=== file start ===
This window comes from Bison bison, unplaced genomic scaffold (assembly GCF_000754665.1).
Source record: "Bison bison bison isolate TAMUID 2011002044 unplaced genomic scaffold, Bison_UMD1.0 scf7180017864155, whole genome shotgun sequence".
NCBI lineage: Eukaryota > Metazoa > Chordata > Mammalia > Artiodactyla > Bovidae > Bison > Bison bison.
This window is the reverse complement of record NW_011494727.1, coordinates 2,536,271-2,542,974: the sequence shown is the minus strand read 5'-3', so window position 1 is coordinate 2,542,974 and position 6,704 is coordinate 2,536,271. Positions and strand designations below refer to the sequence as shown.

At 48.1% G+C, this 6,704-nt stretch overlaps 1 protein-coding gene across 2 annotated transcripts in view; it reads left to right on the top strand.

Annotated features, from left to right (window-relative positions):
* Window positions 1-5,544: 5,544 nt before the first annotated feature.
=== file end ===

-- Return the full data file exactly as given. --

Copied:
This window comes from Bison bison, unplaced genomic scaffold (assembly GCF_000754665.1).
Source record: "Bison bison bison isolate TAMUID 2011002044 unplaced genomic scaffold, Bison_UMD1.0 scf7180017864155, whole genome shotgun sequence".
NCBI lineage: Eukaryota > Metazoa > Chordata > Mammalia > Artiodactyla > Bovidae > Bison > Bison bison.
This window is the reverse complement of record NW_011494727.1, coordinates 2,536,271-2,542,974: the sequence shown is the minus strand read 5'-3', so window position 1 is coordinate 2,542,974 and position 6,704 is coordinate 2,536,271. Positions and strand designations below refer to the sequence as shown.

At 48.1% G+C, this 6,704-nt stretch overlaps 1 protein-coding gene across 2 annotated transcripts in view; it reads left to right on the top strand.

Annotated features, from left to right (window-relative positions):
* Window positions 1-5,544: 5,544 nt before the first annotated feature.